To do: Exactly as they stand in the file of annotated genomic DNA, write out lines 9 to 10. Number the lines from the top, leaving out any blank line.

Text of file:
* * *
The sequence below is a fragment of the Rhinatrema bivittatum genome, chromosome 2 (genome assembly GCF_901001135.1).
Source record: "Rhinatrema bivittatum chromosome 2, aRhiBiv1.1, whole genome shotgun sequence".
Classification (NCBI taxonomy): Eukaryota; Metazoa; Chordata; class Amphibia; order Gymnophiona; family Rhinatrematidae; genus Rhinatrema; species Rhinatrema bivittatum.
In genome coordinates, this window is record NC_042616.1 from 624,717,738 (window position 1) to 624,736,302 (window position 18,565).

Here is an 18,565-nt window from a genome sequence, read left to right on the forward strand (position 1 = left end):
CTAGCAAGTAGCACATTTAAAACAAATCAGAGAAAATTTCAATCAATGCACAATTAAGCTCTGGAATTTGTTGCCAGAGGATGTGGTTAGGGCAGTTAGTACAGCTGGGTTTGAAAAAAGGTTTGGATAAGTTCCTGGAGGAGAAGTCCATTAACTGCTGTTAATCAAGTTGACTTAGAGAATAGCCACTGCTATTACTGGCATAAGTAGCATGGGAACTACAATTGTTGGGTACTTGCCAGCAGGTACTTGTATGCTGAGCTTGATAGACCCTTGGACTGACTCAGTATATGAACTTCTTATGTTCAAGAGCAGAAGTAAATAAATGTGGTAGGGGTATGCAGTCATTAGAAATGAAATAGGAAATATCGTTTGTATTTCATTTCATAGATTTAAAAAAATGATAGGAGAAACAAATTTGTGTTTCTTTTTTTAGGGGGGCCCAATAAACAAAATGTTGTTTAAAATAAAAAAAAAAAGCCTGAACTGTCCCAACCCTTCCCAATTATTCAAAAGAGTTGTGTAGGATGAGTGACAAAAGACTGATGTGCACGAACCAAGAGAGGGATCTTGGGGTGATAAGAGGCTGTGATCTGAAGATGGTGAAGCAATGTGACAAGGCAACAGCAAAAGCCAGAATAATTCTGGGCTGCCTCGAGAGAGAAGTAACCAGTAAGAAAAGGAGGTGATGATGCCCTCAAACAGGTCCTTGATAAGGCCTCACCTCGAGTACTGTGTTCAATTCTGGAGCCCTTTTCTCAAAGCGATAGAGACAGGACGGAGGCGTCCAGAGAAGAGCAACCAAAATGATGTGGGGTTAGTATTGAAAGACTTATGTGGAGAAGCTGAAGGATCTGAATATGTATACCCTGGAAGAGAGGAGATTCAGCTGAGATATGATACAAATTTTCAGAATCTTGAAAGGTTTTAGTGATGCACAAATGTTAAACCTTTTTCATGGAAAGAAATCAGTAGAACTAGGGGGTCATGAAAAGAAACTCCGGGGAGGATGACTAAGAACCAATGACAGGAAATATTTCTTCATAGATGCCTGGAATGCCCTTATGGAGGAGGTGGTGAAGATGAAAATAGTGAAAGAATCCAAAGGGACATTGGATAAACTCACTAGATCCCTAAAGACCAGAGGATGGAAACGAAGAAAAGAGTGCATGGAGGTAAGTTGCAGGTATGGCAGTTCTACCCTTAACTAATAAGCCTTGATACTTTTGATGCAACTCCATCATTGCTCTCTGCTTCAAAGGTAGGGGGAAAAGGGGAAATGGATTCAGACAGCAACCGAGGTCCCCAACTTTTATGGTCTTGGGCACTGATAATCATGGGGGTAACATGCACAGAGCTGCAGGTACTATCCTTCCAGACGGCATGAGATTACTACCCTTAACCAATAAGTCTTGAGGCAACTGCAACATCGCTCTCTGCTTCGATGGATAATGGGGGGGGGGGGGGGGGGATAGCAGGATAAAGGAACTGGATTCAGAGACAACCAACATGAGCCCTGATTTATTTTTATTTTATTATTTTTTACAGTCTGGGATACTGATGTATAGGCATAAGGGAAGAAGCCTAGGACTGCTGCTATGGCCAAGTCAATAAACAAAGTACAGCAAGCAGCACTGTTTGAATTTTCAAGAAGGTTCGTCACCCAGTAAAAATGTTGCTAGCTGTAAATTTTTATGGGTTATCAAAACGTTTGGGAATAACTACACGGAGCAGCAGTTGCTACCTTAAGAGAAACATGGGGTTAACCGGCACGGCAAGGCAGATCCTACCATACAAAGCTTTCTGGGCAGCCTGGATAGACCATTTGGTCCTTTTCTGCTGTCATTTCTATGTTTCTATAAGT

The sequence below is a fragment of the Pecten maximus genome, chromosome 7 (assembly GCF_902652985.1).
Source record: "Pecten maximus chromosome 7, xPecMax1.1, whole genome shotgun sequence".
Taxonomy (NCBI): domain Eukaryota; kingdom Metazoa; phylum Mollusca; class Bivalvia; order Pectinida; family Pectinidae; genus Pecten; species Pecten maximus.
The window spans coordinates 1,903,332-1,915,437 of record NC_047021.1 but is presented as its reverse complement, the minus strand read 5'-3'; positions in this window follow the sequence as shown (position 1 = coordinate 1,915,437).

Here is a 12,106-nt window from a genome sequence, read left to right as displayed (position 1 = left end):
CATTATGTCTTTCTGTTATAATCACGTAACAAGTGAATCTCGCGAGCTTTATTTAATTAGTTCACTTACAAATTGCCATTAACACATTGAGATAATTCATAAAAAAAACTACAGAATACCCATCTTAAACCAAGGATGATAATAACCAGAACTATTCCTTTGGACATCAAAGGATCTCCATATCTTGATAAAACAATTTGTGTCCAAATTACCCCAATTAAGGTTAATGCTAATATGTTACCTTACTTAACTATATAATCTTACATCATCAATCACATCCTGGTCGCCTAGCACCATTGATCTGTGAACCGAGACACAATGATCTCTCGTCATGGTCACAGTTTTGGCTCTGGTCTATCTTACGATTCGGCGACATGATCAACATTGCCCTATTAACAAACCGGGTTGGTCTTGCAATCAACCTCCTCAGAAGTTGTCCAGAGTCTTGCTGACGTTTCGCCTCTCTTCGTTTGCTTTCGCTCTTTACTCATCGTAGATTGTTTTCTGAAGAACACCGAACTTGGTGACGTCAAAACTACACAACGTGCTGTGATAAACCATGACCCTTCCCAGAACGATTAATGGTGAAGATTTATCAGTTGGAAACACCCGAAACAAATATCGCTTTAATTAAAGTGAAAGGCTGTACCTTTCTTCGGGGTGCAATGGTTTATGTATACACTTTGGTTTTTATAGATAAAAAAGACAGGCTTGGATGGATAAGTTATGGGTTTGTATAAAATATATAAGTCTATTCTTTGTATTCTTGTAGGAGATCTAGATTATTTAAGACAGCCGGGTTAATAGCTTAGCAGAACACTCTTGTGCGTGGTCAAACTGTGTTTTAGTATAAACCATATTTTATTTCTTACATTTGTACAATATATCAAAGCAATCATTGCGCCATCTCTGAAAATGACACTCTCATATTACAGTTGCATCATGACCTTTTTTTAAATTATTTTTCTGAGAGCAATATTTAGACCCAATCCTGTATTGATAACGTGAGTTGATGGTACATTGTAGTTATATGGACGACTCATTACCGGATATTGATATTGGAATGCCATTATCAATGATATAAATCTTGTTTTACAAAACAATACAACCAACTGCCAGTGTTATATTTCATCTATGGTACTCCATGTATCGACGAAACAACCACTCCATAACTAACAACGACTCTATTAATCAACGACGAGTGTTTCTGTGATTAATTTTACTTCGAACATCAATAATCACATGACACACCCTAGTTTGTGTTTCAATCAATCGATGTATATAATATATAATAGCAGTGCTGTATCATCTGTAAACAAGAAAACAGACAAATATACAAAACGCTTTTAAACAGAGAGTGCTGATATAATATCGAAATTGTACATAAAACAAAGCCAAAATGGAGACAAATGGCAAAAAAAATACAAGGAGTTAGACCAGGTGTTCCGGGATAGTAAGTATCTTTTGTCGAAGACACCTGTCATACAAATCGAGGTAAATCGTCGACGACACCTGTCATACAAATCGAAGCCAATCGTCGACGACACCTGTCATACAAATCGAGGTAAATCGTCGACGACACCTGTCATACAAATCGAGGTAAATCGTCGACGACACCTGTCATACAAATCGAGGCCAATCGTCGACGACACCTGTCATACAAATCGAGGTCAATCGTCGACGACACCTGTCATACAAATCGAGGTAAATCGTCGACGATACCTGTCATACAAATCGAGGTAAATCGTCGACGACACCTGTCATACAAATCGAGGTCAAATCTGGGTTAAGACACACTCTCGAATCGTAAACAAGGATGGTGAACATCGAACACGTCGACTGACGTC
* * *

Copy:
Taxonomy (NCBI): domain Eukaryota; kingdom Metazoa; phylum Mollusca; class Bivalvia; order Pectinida; family Pectinidae; genus Pecten; species Pecten maximus.
The window spans coordinates 1,903,332-1,915,437 of record NC_047021.1 but is presented as its reverse complement, the minus strand read 5'-3'; positions in this window follow the sequence as shown (position 1 = coordinate 1,915,437).